Dr Christian Turner on Friday said that due to an increase in the number of cases of Britons linked to sexual abuse of children, the UK had come up with the International Child Protection Certificate (ICPC) which will be mandatory for those seeking to work in orphanages, schools and charitable organisations which work directly with young people.
The certificate lists all convictions, warnings, reprimands and pending cases in the UK police databases.
“Our goal is to ensure that all our children are given the same chance to learn and grow in the safest environment possible,” the envoy said.
The UK’s National Crime Agency (NCA) introduced the certificate after the conviction of Simon Harris, a Briton, who posed as a volunteer charity worker to sexually abuse vulnerable street children in Gilgil.
He is said to have been luring the boys using food, money and the promise of education.
Kenya’s Deputy Chief Justice Kalpana Rawal, who also attended the launch of the certificate at the High Commissioner’s in Muthaiga, said that some teachers were targeting children for sexual exploitation.
“Whatever we do now to protect our children is not enough. I will meet with the police to ensure that proper registers (of offenders) are kept, and that they are easily accessible by everybody,” she said.
Dr Turner said that the certificate would be mandatory for all UK citizens.
“We believe that our responsibility to protect children from abuse does not stop at the borders of the UK. With the introduction of the ICPC, any organisation considering employing UK nationals can request a UK police check at the applicant’s expense,” he said.
According to Dr Turner, the certificate was already being used in 73 countries worldwide.
Mr Harris, for example, had admitted indecently assaulting three pupils in the 1980s at Shebbear College in Devon, where he taught Latin. He had also served a 15-month jail term after being convicted in 2009 of possessing indecent images of children.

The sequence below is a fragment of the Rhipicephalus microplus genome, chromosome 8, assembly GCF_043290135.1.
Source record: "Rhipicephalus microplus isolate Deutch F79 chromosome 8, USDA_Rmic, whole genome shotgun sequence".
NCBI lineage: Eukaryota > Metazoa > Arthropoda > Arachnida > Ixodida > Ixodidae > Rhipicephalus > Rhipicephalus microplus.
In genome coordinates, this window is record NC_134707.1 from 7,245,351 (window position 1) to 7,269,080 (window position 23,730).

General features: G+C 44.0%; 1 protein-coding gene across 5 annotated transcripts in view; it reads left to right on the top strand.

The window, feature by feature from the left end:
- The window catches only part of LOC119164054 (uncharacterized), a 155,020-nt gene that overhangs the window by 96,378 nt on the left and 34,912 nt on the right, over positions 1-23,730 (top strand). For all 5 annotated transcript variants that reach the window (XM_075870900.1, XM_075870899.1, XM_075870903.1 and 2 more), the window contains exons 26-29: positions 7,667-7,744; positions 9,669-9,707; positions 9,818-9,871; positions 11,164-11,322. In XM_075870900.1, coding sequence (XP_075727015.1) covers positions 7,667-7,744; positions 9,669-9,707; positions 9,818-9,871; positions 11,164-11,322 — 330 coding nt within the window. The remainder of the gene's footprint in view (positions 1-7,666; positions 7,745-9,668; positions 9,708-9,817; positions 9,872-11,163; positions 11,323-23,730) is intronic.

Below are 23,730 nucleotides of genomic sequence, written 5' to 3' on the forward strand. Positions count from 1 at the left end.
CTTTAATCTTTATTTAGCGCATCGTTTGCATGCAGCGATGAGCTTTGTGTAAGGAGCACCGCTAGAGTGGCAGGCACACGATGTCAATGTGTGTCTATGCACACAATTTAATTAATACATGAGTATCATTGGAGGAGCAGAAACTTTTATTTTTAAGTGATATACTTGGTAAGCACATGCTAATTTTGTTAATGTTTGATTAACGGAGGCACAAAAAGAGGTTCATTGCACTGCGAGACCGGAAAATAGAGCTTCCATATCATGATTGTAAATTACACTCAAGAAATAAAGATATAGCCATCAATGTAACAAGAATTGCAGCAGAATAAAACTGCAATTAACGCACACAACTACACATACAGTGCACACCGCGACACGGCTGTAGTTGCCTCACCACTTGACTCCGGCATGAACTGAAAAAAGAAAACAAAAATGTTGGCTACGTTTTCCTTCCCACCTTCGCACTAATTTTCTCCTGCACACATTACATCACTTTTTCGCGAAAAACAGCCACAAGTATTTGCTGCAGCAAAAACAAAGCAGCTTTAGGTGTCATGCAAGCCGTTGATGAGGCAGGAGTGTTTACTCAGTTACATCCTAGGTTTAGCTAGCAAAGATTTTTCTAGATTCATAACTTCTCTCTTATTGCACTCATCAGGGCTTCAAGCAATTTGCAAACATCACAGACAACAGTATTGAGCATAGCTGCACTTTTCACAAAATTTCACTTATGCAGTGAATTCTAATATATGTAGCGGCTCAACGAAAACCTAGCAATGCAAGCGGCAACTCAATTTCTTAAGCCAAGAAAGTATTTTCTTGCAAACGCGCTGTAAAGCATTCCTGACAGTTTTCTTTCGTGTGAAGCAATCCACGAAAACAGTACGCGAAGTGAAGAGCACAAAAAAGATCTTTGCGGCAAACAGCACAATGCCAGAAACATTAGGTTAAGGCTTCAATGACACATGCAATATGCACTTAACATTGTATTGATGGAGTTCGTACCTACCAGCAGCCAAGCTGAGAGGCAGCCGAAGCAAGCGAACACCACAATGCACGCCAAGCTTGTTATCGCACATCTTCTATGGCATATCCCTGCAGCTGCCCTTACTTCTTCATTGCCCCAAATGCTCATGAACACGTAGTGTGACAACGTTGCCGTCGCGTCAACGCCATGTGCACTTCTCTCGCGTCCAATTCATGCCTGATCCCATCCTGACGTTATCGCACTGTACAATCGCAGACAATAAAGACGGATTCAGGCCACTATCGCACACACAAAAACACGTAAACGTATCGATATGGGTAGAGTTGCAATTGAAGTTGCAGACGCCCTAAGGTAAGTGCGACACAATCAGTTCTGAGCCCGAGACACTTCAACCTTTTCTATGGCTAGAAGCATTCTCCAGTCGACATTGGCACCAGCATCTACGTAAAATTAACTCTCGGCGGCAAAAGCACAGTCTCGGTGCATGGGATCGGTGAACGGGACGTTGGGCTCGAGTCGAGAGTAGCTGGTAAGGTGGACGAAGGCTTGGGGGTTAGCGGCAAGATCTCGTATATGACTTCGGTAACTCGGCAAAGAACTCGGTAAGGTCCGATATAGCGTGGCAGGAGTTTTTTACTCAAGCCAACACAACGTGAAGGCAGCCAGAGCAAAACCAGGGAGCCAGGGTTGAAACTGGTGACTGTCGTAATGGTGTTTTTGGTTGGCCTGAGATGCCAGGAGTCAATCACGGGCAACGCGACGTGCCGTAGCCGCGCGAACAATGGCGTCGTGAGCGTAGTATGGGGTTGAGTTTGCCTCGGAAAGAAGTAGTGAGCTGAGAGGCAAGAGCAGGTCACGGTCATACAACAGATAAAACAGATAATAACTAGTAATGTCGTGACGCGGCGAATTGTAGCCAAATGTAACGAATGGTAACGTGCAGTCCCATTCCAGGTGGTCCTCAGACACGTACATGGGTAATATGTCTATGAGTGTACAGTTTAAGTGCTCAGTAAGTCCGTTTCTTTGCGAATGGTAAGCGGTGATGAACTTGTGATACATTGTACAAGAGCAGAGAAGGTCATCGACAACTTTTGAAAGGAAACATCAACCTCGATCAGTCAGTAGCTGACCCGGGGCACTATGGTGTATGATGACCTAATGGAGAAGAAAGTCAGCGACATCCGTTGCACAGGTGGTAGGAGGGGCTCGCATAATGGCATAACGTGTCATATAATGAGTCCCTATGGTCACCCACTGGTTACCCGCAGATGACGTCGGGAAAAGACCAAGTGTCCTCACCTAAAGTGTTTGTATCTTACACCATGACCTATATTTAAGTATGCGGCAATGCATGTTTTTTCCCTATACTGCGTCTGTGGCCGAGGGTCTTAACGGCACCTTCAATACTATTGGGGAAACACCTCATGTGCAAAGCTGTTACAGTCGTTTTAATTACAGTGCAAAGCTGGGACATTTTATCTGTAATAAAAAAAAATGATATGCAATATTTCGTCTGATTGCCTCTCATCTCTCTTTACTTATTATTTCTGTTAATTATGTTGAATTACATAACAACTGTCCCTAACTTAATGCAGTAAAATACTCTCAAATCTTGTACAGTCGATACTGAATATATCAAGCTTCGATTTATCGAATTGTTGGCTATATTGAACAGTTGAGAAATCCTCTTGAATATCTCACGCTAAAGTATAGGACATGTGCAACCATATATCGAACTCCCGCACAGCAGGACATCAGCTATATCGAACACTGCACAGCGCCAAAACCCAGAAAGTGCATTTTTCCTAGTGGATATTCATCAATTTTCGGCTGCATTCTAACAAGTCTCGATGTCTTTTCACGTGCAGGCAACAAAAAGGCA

The UK has, however, warned that even those cleared should be closely monitored, saying that some people who have a sexual interest in children might never have come to the attention of the UK authorities.
“While the ICPC can provide organisations with a greater degree of reassurance, it is important to remember that the police checks are only as good as the information against which they are checking,” Dr Turner said.
Dr Turner said that the ICPC could only be issued following checks made against police information and intelligence databases. “It aims to provide reassurance that staff employed in schools and voluntary organisations do not have a UK criminal record that makes them unsuitable to work with children,” he said.
The Cabinet Secretary for Education Prof Jacob Kaimenyi said that teachers and care givers would be trained and empowered to detect abused children.
“We must make it mandatory for every teacher to have such certificate. Some teacher move to private schools or even neighbouring countries after being found guilty of sexual offences,” he said.
Mr Kelvin Lay of the NCA’s Child Exploitation and Online Protection Command (CEOP) warned that the case of Mr Harris demonstrated how calculating and manipulative child sexual abusers could be.
“It also shows the lengths to which they go to present an appearance of respectability,” he warned.
The head of the Sexual and Gender Based Violence Section in the Director of Public Prosecutions Office, Jacinta Nyamosi said that the there was an increase in violence against children.
“It is sad that common perpetrators are people known to the children,” she said.
The Director of the Criminal Investigations Department, Mr Ndegwa Muhoro said that technology had also increased the threat to children both locally and internationally.
“The future of our country depend on the well-being of our children. We will partner with the UK in training and prosecution to ensure that the vice is brought to an end,” he _Daily Nation.